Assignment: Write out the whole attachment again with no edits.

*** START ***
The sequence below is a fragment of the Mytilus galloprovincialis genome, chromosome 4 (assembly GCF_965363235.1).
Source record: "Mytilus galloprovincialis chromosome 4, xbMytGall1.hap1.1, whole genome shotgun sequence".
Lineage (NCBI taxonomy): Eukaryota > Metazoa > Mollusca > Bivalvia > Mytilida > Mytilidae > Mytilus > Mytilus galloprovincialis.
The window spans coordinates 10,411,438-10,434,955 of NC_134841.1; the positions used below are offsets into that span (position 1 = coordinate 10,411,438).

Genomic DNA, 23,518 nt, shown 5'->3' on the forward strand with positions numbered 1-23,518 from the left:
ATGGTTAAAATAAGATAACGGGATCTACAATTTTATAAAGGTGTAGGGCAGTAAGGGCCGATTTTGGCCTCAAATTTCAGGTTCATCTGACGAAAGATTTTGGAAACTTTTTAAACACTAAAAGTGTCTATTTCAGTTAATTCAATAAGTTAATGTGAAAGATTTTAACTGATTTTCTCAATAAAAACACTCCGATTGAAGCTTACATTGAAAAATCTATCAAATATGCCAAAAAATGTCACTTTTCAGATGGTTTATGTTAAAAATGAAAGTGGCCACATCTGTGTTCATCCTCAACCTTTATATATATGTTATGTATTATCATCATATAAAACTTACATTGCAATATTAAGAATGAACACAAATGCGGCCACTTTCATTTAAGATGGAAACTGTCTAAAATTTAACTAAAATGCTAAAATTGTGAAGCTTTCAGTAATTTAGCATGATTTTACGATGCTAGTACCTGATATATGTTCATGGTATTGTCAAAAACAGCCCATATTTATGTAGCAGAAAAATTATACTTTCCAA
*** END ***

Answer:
The sequence below is a fragment of the Mytilus galloprovincialis genome, chromosome 4 (assembly GCF_965363235.1).
Source record: "Mytilus galloprovincialis chromosome 4, xbMytGall1.hap1.1, whole genome shotgun sequence".
Lineage (NCBI taxonomy): Eukaryota > Metazoa > Mollusca > Bivalvia > Mytilida > Mytilidae > Mytilus > Mytilus galloprovincialis.
The window spans coordinates 10,411,438-10,434,955 of NC_134841.1; the positions used below are offsets into that span (position 1 = coordinate 10,411,438).

Genomic DNA, 23,518 nt, shown 5'->3' on the forward strand with positions numbered 1-23,518 from the left:
ATGGTTAAAATAAGATAACGGGATCTACAATTTTATAAAGGTGTAGGGCAGTAAGGGCCGATTTTGGCCTCAAATTTCAGGTTCATCTGACGAAAGATTTTGGAAACTTTTTAAACACTAAAAGTGTCTATTTCAGTTAATTCAATAAGTTAATGTGAAAGATTTTAACTGATTTTCTCAATAAAAACACTCCGATTGAAGCTTACATTGAAAAATCTATCAAATATGCCAAAAAATGTCACTTTTCAGATGGTTTATGTTAAAAATGAAAGTGGCCACATCTGTGTTCATCCTCAACCTTTATATATATGTTATGTATTATCATCATATAAAACTTACATTGCAATATTAAGAATGAACACAAATGCGGCCACTTTCATTTAAGATGGAAACTGTCTAAAATTTAACTAAAATGCTAAAATTGTGAAGCTTTCAGTAATTTAGCATGATTTTACGATGCTAGTACCTGATATATGTTCATGGTATTGTCAAAAACAGCCCATATTTATGTAGCAGAAAAATTATACTTTCCAA